But there are considerable obstacles to scaling up digital payments that the pilot tried to address. Below are some lessons learned and recommendations:
A quick response (QR) code helps to address both low smartphone ownership and low digital and financial literacy levels. Beneficiaries can use QR code cards at shops to pay for goods and services or to withdraw cash from their accounts at merchants’ shops. Venders can scan beneficiaries’ QR code cards and beneficiaries then confirm the amount of the transaction by receiving an SMS with a unique and temporary password and sharing it with the shopkeeper.
Limited financial and digital literacy and awareness of mobile money services
In addition to trainings, the simple QR solution used by one of the FSPs helped address this obstacle (see box).
Limited network coverage in some districts
This caused delays in processing transactions and offline digital solutions need to be further explored.
Resistance of INGOs to adopt digital payment solutions
Due to a lack of confidence in the digitalization of the formal financial sector, some INGOs were initially hesitant to use digital means for the distribution of emergency cash transfers. The INGOs were sensitized and given support through the process to overcome this challenge.
Lack of interoperability across FSPs
In the absence of interoperability across FSPs, beneficiaries of the pilot had to receive transfers and cash them out with the same FSP. In countries where interoperability exists, FSPs can share agents, improving access and affordability for users of digital payments.
Some of these challenges are particularly acute for women, including limited financial and digital knowledge and access to mobile phones and IDs. Equally important, even when a payment system is interoperable, it must include institutions that are more likely to serve women (i.e. microfinance institutions).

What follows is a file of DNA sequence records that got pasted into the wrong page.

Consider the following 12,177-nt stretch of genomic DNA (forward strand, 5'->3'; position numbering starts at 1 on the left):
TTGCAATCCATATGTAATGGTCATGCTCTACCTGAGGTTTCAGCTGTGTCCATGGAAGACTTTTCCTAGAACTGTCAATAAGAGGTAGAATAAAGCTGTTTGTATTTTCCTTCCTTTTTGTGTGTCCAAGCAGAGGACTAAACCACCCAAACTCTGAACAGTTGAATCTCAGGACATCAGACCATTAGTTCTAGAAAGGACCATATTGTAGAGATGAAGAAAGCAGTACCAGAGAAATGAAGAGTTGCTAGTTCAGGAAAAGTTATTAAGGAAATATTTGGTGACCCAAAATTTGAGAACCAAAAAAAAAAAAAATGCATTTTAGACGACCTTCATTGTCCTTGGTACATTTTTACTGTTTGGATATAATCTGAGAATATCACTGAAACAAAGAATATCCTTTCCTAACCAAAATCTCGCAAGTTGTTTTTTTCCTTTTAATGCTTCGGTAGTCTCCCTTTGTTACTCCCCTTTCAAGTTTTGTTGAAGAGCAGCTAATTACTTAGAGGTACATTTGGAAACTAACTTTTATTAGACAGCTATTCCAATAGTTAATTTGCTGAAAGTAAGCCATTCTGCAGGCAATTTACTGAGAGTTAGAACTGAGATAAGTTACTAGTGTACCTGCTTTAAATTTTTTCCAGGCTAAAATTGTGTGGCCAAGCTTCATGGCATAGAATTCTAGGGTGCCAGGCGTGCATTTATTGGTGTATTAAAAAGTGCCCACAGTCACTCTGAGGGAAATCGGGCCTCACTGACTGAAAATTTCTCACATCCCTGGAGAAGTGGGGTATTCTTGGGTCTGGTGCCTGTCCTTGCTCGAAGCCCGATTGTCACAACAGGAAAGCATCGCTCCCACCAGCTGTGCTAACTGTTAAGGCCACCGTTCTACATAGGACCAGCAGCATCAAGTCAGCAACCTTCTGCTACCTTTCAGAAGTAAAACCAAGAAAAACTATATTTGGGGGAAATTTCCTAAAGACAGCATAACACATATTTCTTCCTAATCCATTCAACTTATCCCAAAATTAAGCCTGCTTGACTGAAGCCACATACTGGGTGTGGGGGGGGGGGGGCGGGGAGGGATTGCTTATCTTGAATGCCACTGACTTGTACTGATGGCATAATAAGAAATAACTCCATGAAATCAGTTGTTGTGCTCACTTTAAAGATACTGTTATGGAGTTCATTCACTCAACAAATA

Where do we go from here?
Availability of cash is critical for building resilience and restoring local economic activity throughout the country. As the results of this initiative with six FSPs have shown, digitizing payments not only adds transparency and safety to the payments being disbursed, it significantly reduces the cost of disbursements. Digital payments also increased the availability of money to beneficiaries participating in the pilot by reducing the time and effort recipients need to access their payments.
To develop a digital payment ecosystem inclusive of all (in particular women and those living in the last mile) and capable of efficiently distributing cash in Afghanistan, it will be necessary to take a comprehensive approach that addresses multiple dimensions. The first dimension concerns the constraints digital payment infrastructure may face such as network coverage, agent networks, interoperability and accessibility to mobile devices. The second involves the capacity and incentives for providers to innovate and develop new partnerships to develop mobile money services and microfinance services that cater to the specific needs and constraints of clients in particular women. Finally and equally important, to ensure these services are used, it is essential that stakeholders INGOs and providers invest in building the digital and financial capabilities of the Afghan people.
Discover how digital transfers are revolutionizing humanitarian aid in Afghanistan, despite significant challenges. Through innovation, collaboration, and dedication, we're advancing towards a future where aid is accessible, efficient, and inclusive - especially for women and marginalized groups.
How a Community-Based Strategy helped reduce Malaria in Afghanistan
Malaria is a deadly disease that affects millions of people around the world every year. In Afghanistan, malaria continues to be a public health problem. The tra...